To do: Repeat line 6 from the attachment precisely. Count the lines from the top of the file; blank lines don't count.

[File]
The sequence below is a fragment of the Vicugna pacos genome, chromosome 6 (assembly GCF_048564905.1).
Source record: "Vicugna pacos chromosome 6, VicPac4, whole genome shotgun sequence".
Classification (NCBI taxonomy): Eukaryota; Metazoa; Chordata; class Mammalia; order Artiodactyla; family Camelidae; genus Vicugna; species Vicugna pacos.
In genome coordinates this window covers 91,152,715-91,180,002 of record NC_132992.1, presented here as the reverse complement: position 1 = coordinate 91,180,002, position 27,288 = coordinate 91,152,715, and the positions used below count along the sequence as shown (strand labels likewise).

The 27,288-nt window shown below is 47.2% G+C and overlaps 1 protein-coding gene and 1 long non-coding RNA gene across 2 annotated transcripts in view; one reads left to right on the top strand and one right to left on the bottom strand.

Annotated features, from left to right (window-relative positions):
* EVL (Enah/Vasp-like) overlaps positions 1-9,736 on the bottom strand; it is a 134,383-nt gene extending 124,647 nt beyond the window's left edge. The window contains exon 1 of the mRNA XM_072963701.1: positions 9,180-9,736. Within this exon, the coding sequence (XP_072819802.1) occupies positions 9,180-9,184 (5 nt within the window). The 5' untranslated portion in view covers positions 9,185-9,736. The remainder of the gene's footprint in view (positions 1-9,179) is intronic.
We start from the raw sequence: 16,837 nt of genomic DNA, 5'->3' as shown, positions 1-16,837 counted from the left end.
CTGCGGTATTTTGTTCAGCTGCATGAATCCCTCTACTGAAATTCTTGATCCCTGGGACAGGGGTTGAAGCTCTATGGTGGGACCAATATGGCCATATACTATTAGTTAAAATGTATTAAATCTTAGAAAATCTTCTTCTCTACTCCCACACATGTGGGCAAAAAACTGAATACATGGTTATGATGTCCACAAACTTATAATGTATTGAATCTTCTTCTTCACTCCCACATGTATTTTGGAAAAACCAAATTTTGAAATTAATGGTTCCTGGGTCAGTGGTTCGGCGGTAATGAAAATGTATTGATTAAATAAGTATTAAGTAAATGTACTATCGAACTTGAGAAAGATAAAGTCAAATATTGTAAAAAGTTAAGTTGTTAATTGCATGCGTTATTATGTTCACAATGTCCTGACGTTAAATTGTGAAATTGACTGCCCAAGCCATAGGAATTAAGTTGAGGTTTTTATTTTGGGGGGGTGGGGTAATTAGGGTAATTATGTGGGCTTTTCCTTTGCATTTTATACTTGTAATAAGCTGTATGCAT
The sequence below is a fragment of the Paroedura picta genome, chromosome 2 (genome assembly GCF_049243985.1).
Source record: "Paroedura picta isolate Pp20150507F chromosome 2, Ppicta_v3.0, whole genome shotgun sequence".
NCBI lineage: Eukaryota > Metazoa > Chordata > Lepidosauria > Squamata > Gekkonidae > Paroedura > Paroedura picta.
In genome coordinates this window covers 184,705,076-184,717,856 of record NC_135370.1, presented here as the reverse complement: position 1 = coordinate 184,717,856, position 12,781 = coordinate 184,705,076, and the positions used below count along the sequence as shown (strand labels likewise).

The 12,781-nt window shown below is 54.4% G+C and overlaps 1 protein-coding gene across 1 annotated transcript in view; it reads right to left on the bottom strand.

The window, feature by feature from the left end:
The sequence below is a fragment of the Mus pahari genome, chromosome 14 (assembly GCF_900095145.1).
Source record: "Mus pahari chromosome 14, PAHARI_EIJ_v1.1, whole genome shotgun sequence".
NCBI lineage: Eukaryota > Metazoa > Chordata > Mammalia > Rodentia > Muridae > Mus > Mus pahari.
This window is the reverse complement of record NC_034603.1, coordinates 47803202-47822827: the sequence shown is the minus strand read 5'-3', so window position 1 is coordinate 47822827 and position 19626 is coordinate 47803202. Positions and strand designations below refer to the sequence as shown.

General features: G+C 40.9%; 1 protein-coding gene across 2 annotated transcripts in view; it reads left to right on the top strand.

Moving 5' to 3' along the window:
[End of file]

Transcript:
Annotated features, from left to right (window-relative positions):